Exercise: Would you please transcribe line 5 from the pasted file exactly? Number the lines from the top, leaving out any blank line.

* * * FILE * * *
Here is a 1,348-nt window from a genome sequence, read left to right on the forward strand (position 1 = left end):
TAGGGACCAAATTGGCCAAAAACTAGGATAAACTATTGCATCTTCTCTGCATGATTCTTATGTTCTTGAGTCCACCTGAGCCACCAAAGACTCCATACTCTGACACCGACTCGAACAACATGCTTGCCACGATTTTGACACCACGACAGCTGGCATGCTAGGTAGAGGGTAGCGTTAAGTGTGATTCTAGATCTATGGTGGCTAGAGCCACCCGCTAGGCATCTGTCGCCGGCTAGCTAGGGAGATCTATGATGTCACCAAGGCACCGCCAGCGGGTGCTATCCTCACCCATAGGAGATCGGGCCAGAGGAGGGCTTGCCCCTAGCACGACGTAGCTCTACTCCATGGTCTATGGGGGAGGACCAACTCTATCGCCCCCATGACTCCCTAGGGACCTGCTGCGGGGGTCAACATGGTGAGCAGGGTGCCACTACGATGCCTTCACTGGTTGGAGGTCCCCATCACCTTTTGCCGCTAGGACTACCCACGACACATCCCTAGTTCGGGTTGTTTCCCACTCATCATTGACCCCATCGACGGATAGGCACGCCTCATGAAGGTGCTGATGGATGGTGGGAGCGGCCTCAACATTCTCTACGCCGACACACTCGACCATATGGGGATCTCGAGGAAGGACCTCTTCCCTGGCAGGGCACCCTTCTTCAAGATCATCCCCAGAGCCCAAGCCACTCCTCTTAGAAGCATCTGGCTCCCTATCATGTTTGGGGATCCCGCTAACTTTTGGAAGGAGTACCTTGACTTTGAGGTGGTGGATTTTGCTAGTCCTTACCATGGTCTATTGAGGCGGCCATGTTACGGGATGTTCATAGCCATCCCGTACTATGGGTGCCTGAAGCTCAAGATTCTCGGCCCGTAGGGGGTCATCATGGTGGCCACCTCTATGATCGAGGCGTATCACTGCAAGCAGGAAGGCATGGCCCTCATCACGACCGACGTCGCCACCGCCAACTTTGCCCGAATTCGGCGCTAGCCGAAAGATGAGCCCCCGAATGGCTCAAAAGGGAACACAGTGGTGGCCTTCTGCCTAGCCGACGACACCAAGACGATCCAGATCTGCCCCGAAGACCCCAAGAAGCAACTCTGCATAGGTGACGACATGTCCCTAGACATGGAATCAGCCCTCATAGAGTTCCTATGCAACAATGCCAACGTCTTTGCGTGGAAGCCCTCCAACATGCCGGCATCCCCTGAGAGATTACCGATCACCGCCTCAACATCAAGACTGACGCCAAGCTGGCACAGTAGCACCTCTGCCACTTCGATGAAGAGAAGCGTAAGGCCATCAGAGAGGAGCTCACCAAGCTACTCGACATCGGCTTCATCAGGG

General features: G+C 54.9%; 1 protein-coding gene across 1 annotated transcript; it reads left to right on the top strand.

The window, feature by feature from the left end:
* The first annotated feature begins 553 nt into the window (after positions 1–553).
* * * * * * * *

* The first annotated feature begins 553 nt into the window (after positions 1–553).